With Prime Minister Hun Sen announcing a Cabinet reshuffle last week, political observers have drawn comparisons with Cambodia’s fellow Southeast Asian nation Myanmar, where the first democratically elected government in more than half a century is about to be formed.
Cambodia’s strongman leader, Prime Minister Hun Sen, announced that three long-serving ministers—Foreign Minister Hor Namhong, Minister of Land Management Im Chhun Lim and Deputy Prime Minister Keat Chhon—will all retire to make way for replacements. In a letter to the National Assembly, Hun Sen said ministers and high-ranking officials were being “exchanged” at eight ministries in total, in a reshuffle that will come into effect in early April.
But observers say Hun Sen’s attempts to create a narrative of reform surrounding the ruling Cambodian People’s Party (CPP) did not stand up to comparison with the sea change taking place in nearby Myanmar.
Myanmar, also known as Burma, has been under the rule of military dictators and their proxies since a 1962 coup. But the National League for Democracy won a resounding victory at November’s national elections and now dominates the parliament. Former prisoner of conscience Aung San Suu Kyi will take up a Cabinet position in the new government set to take power on April 1.
Hun Sen’s changes, meanwhile, are a largely superficial effort to alleviate pressure on the CPP, said Koul Panha, executive director of the Committee for Free and Fair Elections in Cambodia.
“The Cabinet of the ruling CPP government led by Prime Minister Hun Sen does not care much about efficiency,” he said. “For the most part, it focuses on stability in the government and political stage, especially the stability of the party.”
Myanmar looks set for more economic and social reforms that some hope will see the resource-rich country—long the sick man of Southeast Asia—leapfrog other nations. Suu Kyi’s choice for president, Htin Kyaw, has already slashed the number of ministries in the country’s central government from 36 to 21, indicating an effort to streamline government functions.
By contrast, Cambodia’s government is notoriously top heavy, reflecting Hun Sen’s use of political patronage to bolster his power. The Cabinet—which employs at least 270 people including administrative staff—still has nine deputy prime ministers. The country has a total of 26 ministries, not including the powerful Council of Ministers.
Additionally, some of the more senior members of the government are getting old and becoming even less dynamic, Panha said.
“The efficiency, energy and tenacity [of ministers] goes down with their age,” he said. “There is a new wave in the ruling party who want to garner experience in top government posts. This is a sort of pressure which led to premier to think about adjustments. Even though there’s hope of deep reform, in the end it is to no avail, since the Cabinet keeps on growing.”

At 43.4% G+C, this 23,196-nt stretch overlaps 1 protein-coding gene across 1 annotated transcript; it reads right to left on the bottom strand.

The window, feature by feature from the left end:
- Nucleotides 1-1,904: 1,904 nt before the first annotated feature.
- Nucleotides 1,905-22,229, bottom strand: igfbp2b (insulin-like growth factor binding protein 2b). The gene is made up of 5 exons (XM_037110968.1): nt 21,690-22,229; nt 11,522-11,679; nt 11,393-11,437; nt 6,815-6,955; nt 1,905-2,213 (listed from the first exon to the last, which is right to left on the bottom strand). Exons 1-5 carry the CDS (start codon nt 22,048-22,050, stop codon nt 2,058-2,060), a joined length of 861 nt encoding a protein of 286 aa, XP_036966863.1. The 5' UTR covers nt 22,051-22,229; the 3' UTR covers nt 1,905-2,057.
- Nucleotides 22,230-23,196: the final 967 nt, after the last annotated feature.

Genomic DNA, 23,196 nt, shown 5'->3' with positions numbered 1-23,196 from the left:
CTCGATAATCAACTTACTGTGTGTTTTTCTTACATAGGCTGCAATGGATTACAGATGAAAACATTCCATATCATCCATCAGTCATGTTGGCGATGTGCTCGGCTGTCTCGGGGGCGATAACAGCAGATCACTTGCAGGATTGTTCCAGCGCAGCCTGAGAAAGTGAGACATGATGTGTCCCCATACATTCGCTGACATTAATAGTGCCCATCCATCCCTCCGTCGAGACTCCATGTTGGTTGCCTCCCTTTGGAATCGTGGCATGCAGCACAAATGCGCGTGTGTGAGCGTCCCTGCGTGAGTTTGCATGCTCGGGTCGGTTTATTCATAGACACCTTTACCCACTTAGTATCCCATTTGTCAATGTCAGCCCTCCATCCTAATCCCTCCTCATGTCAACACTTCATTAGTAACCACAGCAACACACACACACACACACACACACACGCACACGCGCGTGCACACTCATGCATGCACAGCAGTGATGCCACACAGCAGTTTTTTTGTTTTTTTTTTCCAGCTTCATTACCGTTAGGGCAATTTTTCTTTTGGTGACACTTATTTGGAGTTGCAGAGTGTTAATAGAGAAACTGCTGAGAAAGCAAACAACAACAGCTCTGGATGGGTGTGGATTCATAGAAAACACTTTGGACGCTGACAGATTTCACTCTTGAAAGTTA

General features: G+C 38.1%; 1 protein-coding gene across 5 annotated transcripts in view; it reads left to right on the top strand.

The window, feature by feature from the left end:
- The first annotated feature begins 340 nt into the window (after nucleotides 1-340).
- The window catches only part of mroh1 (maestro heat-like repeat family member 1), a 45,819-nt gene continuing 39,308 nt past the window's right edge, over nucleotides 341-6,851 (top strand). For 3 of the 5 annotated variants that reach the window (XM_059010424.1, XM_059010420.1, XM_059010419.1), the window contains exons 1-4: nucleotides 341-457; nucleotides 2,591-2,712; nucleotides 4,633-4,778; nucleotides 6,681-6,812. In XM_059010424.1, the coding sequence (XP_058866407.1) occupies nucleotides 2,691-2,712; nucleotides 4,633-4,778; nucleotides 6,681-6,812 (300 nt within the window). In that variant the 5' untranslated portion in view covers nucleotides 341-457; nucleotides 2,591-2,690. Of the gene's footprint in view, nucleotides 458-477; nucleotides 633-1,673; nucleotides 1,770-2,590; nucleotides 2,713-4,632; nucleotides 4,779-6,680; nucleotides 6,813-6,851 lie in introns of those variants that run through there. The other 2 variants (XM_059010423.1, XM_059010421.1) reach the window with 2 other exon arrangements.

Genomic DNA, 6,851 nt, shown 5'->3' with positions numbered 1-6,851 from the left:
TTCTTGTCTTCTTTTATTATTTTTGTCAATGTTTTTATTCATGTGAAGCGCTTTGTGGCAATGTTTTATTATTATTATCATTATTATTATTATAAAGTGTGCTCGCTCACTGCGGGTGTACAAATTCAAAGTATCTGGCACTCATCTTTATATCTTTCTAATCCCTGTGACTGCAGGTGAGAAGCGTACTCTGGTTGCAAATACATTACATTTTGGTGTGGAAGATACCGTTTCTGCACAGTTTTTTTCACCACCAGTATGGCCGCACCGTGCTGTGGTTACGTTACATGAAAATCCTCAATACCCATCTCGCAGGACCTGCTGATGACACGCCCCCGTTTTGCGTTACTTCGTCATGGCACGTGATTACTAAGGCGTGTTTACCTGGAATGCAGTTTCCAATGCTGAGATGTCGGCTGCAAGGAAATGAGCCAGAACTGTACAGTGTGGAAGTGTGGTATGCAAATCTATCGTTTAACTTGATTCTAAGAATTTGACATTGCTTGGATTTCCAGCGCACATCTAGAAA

Unlike Myanmar, Cambodia has had practically the same leadership since more than 30 years ago, when Hun Sen first ascended to the top of government, noted Ear Sophal, a professor at Occidental College in Los Angeles and the author of the book “Aid Dependence in Cambodia.”
Sophal agreed that last week’s reshuffle was largely for show, and not the genuine effort to reform the government it has been presented as.
“I am sure [Hun Sen] would like the people to believe that and maybe he even wants to do that, but frankly, it is not enough to promote from within and reshuffle an old card deck that has many torn cards,” he said by email.
“Who wants to do reform when the system itself remains the same? It is the same old wine in a new bottle. We need new wine!”
Prime Minister Hun Sen last Monday lauded his reshuffle, saying it would contribute to economic development by improving the efficiency of his administration.
“I just want to remind that even though you are old, you should bear a new work attitude,” the premier said during a speech at a Phnom Penh hotel.
“There’s no guarantee that there will always be positive change with a new face. However, the old faces adjusting their work attitude is something that’s strong. This is the third time we have adjusted our budget, and the average economic growth is now 7.7 percent—and in the last 10 years it has been 8.8 percent.
“If the people aren’t changing, how can there be economic growth?”
Ou Virak, director of local research center Future Forum, countered that minor personnel changes did not represent the “deep reform” needed in Cambodia’s government. “In Cambodia, there’s no reform, there’s only reshuffling,” he told VOA Khmer.
However, Virak cautioned, Myanmar is a very different case.
“Even though there is a regime change in Burma, the nation still faces many challenges and is not a model for Cambodia.
“The challenge is that the military still hold power in important ministries, such as the Ministry of Interior. This is a formula which protects the interests of the military in Burma.”
In some ways, Cambodia, which officially transitioned to democracy 1993, was ahead of Burma, which still faces tough challenges including ongoing conflicts with ethnic minorities, he said. “Cambodia has moved forward. It’s ‘older’ than Burma,” said Virak.